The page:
Dr. Bennett Clark joined Livio Health from OneOme, where he led efforts to improve the safety and affordability of medical care through personalized prescribing. Dr. Clark’s clinical background is in internal medicine and hospital medicine.
Prior to joining Livio Health, he served on faculty at Yale and Johns Hopkins, where his research focused on transitions of care and medical education. Dr. Clark earned his medical degree from Stanford and completed his residency in the Osler Program at Johns Hopkins, where he went on to serve as a Chief Resident and Assistant Chief of Service.
Livio Health’s mission is to provide care inspired by people’s lives, not their diagnoses. That means making time to learn about our patients’ families, hobbies, and social networks. It means focusing on personal goals, not just medical outcomes. Our healthcare system devotes a tremendous amount of money and expertise to achieving a narrow range of biomedical endpoints. At Livio, we support those efforts, because we know they make a difference in people’s lives. We also know there is more to medicine than pills and numbers. Providing care inspired by people’s lives means that sometimes we put the person ahead of the numbers.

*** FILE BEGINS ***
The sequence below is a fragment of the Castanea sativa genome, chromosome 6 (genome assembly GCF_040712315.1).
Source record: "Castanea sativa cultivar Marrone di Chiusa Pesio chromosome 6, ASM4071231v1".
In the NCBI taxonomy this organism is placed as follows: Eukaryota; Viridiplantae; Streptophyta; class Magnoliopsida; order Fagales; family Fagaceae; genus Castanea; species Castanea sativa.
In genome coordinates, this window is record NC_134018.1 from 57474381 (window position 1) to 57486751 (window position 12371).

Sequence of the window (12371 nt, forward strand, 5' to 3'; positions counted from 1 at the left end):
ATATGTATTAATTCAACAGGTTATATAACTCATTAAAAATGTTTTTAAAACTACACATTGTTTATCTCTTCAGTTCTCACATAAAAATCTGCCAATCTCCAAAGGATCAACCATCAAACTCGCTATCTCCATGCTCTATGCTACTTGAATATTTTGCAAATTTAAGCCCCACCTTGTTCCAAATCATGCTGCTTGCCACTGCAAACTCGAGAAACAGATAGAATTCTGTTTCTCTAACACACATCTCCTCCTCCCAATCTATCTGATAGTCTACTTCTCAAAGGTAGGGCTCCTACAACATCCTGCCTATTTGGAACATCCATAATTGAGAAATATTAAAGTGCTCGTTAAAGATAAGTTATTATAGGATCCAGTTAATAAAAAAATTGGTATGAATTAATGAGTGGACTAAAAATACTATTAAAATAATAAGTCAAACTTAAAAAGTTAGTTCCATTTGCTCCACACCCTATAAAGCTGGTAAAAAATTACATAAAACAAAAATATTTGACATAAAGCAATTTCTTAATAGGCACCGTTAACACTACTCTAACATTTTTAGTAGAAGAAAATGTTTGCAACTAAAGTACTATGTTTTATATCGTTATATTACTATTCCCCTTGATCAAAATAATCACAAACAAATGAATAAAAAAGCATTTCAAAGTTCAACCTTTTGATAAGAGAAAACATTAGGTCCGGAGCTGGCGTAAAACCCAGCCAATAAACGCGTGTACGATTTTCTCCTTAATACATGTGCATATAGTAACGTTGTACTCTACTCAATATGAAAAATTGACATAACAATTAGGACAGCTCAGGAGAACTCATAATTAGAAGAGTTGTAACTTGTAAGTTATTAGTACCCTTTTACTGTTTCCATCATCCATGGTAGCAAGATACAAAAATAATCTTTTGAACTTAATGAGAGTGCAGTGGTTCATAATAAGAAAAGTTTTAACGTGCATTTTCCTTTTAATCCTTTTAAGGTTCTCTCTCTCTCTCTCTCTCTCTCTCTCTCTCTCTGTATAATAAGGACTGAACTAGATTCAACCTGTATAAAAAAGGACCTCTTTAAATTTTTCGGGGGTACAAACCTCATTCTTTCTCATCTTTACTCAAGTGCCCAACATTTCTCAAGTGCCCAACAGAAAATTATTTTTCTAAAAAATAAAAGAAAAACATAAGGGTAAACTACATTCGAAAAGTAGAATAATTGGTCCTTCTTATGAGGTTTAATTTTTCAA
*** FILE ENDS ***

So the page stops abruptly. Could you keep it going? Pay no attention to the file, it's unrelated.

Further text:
Livio went in a new direction at the beginning of 2019 by starting a home-based supportive and palliative care service for patients with serious illness. In the last six months of 2019, we grew that service from one patient to more than 350 and added nearly a dozen clinicians. For 2020, we were focused on expanding our supportive and palliative care service to Greater Minnesota using an in-person care model that was almost identical to our Metro Minnesota model.
Like everyone in healthcare, we’ve had to adjust our tactics to reduce COVID-19 risk for our patients and our team members. We moved the majority of our care to video conference platforms and accelerated our implementation of telehealth technology in Greater Minnesota. We’re still available 24/7 for in-person evaluation of clinical changes but any time we can use technology to reduce risk and minimize response time, we do it. Our Blue Cross and Blue Shield Medicare Advantage members in Greater Minnesota will also have 24/7 access to an expert provider, but they’ll be in contact via telehealth for the remainder of 2020.
On the plus side, the pandemic allowed us to reimagine some foundational clinical practices. How do you build trust over videoconference? How can you do a quality physical exam for a patient in International Falls from an office in Minneapolis? How do you talk about the risks and benefits of hospitalization during a viral pandemic? Because we’re not weighed down by a traditional fee-for-service revenue model, we have amazing flexibility to tackle these questions.